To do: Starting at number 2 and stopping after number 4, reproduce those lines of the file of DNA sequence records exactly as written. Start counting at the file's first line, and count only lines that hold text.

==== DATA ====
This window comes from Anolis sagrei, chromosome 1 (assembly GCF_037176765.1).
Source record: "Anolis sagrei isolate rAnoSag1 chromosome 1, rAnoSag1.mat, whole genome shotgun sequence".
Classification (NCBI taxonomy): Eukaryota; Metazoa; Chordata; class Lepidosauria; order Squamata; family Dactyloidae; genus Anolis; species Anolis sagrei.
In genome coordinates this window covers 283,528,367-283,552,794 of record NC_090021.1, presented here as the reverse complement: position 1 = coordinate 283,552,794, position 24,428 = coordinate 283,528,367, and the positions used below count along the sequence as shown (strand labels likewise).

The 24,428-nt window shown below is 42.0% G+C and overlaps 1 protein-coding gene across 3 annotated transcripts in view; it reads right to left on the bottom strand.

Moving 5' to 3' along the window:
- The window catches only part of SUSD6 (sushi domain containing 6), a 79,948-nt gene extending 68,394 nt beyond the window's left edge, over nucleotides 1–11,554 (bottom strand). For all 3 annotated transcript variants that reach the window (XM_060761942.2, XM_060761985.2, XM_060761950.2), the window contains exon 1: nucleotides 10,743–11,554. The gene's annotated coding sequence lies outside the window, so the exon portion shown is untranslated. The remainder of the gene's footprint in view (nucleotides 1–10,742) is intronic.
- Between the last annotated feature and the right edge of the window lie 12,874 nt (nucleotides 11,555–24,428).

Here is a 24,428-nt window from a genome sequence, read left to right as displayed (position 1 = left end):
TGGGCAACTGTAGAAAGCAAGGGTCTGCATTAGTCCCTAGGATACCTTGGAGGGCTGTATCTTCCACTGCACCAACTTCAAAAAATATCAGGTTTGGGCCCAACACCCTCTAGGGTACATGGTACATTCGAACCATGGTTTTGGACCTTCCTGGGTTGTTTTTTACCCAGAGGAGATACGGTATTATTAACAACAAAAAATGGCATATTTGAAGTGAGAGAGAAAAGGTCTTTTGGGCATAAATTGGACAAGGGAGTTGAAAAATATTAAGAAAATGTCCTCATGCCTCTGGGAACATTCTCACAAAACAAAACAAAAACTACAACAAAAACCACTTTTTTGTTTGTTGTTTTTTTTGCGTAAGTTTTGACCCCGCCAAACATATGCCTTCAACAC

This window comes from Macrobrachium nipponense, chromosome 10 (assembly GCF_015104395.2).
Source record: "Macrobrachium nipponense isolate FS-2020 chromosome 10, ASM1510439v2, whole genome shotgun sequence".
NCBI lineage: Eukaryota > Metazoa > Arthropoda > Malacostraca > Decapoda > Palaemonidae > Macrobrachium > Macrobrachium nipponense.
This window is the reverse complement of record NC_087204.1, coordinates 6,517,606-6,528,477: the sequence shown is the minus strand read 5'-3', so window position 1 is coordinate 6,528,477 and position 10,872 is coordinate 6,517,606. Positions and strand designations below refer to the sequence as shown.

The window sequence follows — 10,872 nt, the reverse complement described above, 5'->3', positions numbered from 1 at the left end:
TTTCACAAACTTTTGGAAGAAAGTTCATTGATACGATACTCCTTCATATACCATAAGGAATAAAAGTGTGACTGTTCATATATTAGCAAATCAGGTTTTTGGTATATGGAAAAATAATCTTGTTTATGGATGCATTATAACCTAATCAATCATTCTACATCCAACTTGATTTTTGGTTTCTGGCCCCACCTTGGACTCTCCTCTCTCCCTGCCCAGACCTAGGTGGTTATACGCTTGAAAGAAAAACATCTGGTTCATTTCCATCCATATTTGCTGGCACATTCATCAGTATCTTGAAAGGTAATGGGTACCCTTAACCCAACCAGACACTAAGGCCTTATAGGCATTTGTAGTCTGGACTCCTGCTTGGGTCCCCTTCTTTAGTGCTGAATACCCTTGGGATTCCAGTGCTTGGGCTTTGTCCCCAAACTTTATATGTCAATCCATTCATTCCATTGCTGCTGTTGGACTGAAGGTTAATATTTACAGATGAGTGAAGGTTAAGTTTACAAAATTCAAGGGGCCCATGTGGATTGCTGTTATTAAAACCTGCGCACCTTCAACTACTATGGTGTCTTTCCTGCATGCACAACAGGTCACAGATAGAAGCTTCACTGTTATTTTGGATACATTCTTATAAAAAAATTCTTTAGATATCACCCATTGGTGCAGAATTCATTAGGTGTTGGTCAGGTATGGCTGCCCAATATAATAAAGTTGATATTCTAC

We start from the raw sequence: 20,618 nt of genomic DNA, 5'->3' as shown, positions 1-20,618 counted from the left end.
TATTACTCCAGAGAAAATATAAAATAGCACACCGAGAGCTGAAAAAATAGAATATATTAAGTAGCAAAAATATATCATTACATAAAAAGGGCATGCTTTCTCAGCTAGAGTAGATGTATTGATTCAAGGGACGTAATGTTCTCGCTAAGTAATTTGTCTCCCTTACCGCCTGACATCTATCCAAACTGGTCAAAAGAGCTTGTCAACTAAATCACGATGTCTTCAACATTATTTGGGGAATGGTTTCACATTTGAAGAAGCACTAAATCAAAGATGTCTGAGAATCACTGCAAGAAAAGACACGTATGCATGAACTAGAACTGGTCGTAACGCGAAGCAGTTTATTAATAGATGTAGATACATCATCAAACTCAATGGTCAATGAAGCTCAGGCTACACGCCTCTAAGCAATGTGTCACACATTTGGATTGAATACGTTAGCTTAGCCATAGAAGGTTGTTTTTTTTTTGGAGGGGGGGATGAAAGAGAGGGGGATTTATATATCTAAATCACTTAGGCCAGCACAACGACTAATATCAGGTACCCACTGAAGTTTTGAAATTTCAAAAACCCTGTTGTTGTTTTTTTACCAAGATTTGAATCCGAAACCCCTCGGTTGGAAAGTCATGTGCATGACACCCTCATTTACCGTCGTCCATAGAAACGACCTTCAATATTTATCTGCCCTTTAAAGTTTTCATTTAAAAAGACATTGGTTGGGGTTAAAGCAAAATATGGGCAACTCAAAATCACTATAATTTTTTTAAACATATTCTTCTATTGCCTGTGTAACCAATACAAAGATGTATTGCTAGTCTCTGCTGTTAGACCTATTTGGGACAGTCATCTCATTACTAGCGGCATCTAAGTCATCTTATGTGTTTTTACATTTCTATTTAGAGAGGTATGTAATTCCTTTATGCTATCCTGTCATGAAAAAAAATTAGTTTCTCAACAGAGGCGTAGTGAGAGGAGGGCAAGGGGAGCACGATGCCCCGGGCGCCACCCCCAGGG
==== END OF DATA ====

Source record: "Anolis sagrei isolate rAnoSag1 chromosome 1, rAnoSag1.mat, whole genome shotgun sequence".
Classification (NCBI taxonomy): Eukaryota; Metazoa; Chordata; class Lepidosauria; order Squamata; family Dactyloidae; genus Anolis; species Anolis sagrei.
In genome coordinates this window covers 283,528,367-283,552,794 of record NC_090021.1, presented here as the reverse complement: position 1 = coordinate 283,552,794, position 24,428 = coordinate 283,528,367, and the positions used below count along the sequence as shown (strand labels likewise).